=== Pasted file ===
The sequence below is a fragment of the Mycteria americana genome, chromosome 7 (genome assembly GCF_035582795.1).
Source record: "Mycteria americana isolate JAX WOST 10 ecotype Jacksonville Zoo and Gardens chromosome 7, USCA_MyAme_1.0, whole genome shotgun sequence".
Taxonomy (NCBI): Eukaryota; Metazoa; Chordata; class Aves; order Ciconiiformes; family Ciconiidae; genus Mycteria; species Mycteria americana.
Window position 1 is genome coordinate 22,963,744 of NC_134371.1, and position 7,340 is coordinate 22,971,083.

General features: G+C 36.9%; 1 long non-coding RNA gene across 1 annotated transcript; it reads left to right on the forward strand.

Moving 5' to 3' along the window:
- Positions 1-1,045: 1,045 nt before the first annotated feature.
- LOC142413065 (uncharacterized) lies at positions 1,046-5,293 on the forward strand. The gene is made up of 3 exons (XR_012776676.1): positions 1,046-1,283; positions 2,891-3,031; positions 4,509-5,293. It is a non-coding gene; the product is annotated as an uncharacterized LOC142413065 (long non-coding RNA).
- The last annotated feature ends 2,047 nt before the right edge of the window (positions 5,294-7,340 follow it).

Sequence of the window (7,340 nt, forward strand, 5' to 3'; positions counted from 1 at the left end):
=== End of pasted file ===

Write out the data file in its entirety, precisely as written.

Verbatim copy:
The sequence below is a fragment of the Mycteria americana genome, chromosome 7 (genome assembly GCF_035582795.1).
Source record: "Mycteria americana isolate JAX WOST 10 ecotype Jacksonville Zoo and Gardens chromosome 7, USCA_MyAme_1.0, whole genome shotgun sequence".
Taxonomy (NCBI): Eukaryota; Metazoa; Chordata; class Aves; order Ciconiiformes; family Ciconiidae; genus Mycteria; species Mycteria americana.
Window position 1 is genome coordinate 22,963,744 of NC_134371.1, and position 7,340 is coordinate 22,971,083.

General features: G+C 36.9%; 1 long non-coding RNA gene across 1 annotated transcript; it reads left to right on the forward strand.

Moving 5' to 3' along the window:
- Positions 1-1,045: 1,045 nt before the first annotated feature.
- LOC142413065 (uncharacterized) lies at positions 1,046-5,293 on the forward strand. The gene is made up of 3 exons (XR_012776676.1): positions 1,046-1,283; positions 2,891-3,031; positions 4,509-5,293. It is a non-coding gene; the product is annotated as an uncharacterized LOC142413065 (long non-coding RNA).
- The last annotated feature ends 2,047 nt before the right edge of the window (positions 5,294-7,340 follow it).

Sequence of the window (7,340 nt, forward strand, 5' to 3'; positions counted from 1 at the left end):